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The "old African blasphemer." This was how John Newton (1725-1807) often referred to himself in later life. Such a self-characterization may seem like false humility. After all, by 1800 no evangelical clergyman had gained more fame or exercised more spiritual influence than Newton. He was loved and trusted by thousands; he preached in one of the most prestigious parishes of London; young ministers competed to stay with him and learn under the master. But Newton knew well the darkness at the heart of every person.

A fair beginning

Newton was born in London, an only child, in 1725. His mother, a pious Dissenter, taught him to read Scripture and memorize Reformed catechisms and hymns. Together they attended an Independent (Congregational) church in London, at a time when barely 1 percent of that city's population went to churches associated with that Puritan-derived group.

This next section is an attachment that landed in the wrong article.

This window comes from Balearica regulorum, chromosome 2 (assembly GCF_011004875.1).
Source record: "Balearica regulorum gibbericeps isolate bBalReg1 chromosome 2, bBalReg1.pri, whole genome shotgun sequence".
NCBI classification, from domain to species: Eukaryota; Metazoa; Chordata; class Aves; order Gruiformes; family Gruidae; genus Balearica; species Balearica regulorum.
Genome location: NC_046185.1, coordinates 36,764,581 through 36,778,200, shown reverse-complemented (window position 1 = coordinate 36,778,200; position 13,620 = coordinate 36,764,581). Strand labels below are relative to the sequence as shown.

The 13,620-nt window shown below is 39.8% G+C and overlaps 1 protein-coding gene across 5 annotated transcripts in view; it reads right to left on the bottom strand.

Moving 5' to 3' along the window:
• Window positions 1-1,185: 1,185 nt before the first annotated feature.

At age 7, however, Newton's mother died, and he fell under the less religious and more distant care of his sea-captain father. From age 11 to 17 John accompanied his father on five sea voyages that proved a stern and thorough education in seamanship. In the long interims between these trips, he was allowed by his stepmother to run free, and he got himself into ample adolescent trouble.

Though he fell repeatedly into temptation, he always rose again, resolved to live the life his mother had shown him.

On each of these occasions, he turned for a time to such Christian disciplines as prayer, pious reading, and the keeping of spiritual diaries. In all of these activities, he later remembered, his chief aim was not to please God but to escape damnation.

The lure of fortune

In 1742, soon after John's father retired from the sea and took a shore job ...

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